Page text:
Years ago I had a patch of rhubarb growing behind the compost bins between them and the yard. It did a great job of keeping the grass back by heavily mulching that space with their large, thick leaves. I figured rhubarb had to be the ideal barrier plant but I really didn't want THAT much rhubarb. Surely there were other plants that would do, so the idea of a border barrier bed grew. I researched possibilities, imagined outcomes, made lists, bought a few plants but mostly ended up using what I had. One of the most challenging areas was along the asparagus bed which is along the east side of the garden. The grass and sorrel loved to make their way into that fertile soil and it was hard to get out. So I made a new adjacent bed, taking some of the asparagus space (there was more than we needed) (asparagus does not give up its space easily I soon found!) along with the current path, digging, raking, weeding, reconfiguring the space to suit me - 6 feet wide, half of the width for the asparagus, half for the new bed - so I can easily reach across to care for both from their respective sides - 45 ft long.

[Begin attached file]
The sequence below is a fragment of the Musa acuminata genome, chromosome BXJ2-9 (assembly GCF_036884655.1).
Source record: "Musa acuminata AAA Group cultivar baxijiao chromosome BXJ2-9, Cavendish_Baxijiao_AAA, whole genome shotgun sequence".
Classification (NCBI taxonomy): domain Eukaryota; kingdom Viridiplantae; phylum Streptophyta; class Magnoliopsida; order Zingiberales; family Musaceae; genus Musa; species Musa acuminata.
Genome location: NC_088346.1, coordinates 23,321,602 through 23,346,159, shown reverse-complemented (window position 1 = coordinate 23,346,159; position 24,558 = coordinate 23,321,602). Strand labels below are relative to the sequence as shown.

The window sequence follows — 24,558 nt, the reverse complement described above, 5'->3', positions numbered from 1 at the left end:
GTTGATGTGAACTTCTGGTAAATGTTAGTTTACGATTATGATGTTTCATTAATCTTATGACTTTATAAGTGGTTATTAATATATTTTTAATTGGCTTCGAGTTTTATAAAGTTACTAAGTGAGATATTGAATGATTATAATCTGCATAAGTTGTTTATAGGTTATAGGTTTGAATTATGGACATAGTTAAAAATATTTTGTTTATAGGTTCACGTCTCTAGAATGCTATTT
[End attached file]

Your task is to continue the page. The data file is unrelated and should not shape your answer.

I filled the new bed with plants that will spread out to mulch their space but not spread so much as to invade the asparagus. At least that's the plan; we'll see. Some plants will take a few years to spread, others are already doing their best to fill their space. Mainstay and king of the mulch-barrier-plot Rhubarb is at either end, in-between sits Oregano, Russian Sage, Borage, Catnip, Tarragon, Stachys, Hyssop, Helenium, Coneflower, Lemon Lillies (these I know will need to be thinned often to keep them in their space - they are amazing spreaders!). In between all I planted annual Chard and Broccoli to help fill the spaces as the perennials grow. Chard is doing a great job and may end up being a permanent resident.